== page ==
When Chicago Blackhawk's leading scorer Martin Havlat returned to the ice for game four of the Western Conference Final after sustaining a concussion only two days earlier, questions were raised surrounding his swift return. According to a new study by St. Michael's Hospital neurosurgeon Dr. Michael Cusimano, similar questions were raised by 25% of minor league hockey players who did not know if an athlete with symptoms of a concussion should continue to play hockey. Nearly a majority of these players were also unable to identify a concussion or its related symptoms.
The findings are part of a study by Dr. Cusimano that analyzed the concussion knowledge of 142 adults (coaches, trainers and parents) and 267 players from GTA Atom (10-years-old), Bantam (14-years-old), AA (highly competitive) and house league divisions. The study is published in the May edition of the Canadian Journal of Neurological Sciences.
"Serious misconceptions exist among minor league hockey players, athletes, coaches and parents when it comes to understanding the signs and symptoms of a concussion and its treatment,” said Dr. Cusimano, a professor of neurosurgery, education and public health at the University of Toronto and vice-president of ThinkFirst Canada, a national injury prevention organization. “While many can identify how a concussion may occur, most cannot identify the symptoms and are under the impression that concussions can be treated with physician-prescribed medication or physical therapy. Many also believe it’s okay to return to play before they have fully recovered from such a brain injury. This is troublesome since repeated brain injuries can lead to long term effects in functions such as memory, behaviour, mood, social relations and school or work performance."
Key findings of the study include:
About 4 in 10 of younger players and 3 in 10 of the older players thought a concussed athlete could return to play when feeling "90% better" or "while experiencing a mild headache for the next game as long as it's at least two days later."
In Canada, ice hockey is the main cause of sports-related traumatic brain injury. Statistics suggest youth 5-17 have about 2.8 concussions per 1,000 player-hours of ice hockey while university and elite amateur players sustain rates of 4.2 and 6.6 concussions per 1,000 player hours.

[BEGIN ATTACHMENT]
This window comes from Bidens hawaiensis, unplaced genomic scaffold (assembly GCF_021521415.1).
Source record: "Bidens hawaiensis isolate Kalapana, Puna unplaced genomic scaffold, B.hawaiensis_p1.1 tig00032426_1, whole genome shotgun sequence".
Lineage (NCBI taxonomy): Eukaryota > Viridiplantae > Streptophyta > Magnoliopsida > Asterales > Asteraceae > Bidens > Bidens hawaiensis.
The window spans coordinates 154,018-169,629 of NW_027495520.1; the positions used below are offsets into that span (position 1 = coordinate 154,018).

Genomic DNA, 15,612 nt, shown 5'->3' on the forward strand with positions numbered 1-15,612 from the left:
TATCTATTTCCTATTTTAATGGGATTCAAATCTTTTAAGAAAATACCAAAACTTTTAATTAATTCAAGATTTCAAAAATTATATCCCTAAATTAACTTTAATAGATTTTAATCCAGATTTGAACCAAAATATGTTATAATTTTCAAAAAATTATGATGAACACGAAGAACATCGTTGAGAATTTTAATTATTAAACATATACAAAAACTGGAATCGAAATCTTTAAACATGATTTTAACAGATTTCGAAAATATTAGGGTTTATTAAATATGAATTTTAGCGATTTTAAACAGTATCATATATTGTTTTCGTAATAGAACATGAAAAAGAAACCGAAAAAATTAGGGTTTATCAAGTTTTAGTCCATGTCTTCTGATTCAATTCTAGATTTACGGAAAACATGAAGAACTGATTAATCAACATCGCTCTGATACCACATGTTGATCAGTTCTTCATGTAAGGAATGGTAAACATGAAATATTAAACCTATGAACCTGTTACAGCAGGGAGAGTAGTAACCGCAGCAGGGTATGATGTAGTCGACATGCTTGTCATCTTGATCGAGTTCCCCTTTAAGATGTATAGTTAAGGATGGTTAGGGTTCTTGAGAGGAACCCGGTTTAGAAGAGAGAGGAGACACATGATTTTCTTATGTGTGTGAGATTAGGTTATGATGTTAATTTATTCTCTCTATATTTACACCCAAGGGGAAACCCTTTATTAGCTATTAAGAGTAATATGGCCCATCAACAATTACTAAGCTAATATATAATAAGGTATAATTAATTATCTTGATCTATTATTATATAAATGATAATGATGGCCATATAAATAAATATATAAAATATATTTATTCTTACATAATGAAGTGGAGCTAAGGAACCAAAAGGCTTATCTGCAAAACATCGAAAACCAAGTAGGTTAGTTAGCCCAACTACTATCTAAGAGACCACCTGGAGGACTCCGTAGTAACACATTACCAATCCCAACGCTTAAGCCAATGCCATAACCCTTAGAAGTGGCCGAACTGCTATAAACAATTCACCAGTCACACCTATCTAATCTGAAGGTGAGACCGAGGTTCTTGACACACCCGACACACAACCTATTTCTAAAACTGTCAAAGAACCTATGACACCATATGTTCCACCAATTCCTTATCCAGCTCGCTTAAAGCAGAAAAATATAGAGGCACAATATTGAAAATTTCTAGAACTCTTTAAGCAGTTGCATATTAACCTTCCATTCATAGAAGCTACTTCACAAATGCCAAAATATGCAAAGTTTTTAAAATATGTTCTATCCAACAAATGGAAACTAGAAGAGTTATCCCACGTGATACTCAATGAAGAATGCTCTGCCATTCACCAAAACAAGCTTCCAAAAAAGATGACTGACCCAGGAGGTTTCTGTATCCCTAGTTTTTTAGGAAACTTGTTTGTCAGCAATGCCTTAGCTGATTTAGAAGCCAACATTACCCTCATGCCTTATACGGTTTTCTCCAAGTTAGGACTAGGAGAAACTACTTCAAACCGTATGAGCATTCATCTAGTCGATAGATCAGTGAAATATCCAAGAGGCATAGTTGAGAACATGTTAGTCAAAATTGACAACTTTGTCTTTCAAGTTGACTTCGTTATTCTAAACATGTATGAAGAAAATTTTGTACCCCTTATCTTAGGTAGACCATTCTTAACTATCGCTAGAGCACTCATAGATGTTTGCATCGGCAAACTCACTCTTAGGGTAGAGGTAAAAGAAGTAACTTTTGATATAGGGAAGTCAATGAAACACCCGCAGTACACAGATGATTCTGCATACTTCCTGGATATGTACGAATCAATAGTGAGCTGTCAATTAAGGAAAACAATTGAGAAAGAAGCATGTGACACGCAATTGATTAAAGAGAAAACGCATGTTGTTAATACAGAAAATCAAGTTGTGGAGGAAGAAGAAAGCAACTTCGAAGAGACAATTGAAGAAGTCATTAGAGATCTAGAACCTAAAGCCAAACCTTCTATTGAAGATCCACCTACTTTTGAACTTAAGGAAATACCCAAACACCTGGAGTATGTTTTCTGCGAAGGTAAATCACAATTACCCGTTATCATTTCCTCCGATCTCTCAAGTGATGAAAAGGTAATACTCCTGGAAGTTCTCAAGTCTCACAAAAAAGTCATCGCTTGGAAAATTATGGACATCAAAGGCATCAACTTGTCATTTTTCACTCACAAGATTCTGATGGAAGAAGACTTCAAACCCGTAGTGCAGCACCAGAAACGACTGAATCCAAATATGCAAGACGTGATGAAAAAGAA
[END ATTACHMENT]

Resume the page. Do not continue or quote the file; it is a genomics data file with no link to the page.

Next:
Concussions have forced many NHL players like Brett Lindros and Pat LaFontaine to retire early and others like Eric Lindros and goalie Mike Richter to stay off the ice for an extended time because of repeated head injuries. Concussions can have cumulative and lasting effects on memory, judgment, social conduct, reflexes, speech, balance and co-ordination. Key to preventing repeated injuries is to recognize the symptoms of concussion when they occur and knowing how to deal with their effects.
"Motivation to win, the wish to advance in their sport and earning the acceptance of their team-mates often outweigh an athletes' decision, or their parents' or coaches' decision, to play safe. This mind-set, coupled with the influence of media and behaviour of some parents, coaches and officials, unfortunately send a clear message that it is more important to continue to play injured than take someone out of the game," said Dr. Cusimano. "This 'win at all costs' attitude places added responsibility on parents, coaches and medical professionals to recognize symptoms of a concussion and take all necessary steps to ensure a culture of healthy attitudes and behaviours among players and in leagues."
Changes in rules such as removing fighting and body checking, proper use of helmets, softer shoulder and elbow pads, improved enforcement of rules, educational efforts and recognizing the critical role that professionals and the media have in shaping the culture of the sport would be beneficial, he added.
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